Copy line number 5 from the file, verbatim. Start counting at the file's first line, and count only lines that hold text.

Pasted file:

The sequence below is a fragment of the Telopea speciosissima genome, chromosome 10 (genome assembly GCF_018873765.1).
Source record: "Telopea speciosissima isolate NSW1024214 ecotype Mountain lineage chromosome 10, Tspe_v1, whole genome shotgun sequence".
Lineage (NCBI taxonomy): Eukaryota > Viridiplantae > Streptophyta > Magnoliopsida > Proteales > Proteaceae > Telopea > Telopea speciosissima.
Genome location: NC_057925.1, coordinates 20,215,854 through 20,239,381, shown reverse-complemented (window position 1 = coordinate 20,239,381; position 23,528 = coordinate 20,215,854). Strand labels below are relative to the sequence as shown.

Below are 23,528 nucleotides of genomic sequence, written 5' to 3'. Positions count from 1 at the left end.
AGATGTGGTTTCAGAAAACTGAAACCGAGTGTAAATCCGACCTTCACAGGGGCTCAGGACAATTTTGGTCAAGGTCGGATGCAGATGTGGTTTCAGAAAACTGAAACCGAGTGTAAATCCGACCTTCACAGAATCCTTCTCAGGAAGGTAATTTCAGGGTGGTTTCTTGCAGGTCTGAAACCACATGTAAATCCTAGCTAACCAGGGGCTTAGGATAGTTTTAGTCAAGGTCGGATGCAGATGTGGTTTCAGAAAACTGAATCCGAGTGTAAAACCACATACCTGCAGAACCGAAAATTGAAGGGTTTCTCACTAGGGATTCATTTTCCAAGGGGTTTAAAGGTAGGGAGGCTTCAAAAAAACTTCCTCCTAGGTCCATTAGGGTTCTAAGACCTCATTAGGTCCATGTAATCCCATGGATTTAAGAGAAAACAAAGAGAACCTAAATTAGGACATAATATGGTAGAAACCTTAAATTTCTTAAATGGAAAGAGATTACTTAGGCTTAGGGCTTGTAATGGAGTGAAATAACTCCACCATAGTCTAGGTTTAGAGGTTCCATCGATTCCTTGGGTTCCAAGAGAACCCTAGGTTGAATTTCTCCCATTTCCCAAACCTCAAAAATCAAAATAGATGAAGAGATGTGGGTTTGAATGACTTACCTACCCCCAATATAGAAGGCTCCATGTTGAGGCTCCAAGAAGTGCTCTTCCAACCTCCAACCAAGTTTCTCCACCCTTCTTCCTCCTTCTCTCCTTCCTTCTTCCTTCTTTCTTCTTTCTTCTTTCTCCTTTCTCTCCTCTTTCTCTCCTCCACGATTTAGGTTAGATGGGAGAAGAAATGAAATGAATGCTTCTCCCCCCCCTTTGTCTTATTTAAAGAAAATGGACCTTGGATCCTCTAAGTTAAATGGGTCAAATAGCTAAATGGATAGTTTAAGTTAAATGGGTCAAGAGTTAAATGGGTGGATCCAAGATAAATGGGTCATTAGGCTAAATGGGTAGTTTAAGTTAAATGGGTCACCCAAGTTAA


Below are 23,528 nucleotides of genomic sequence, written 5' to 3'. Positions count from 1 at the left end.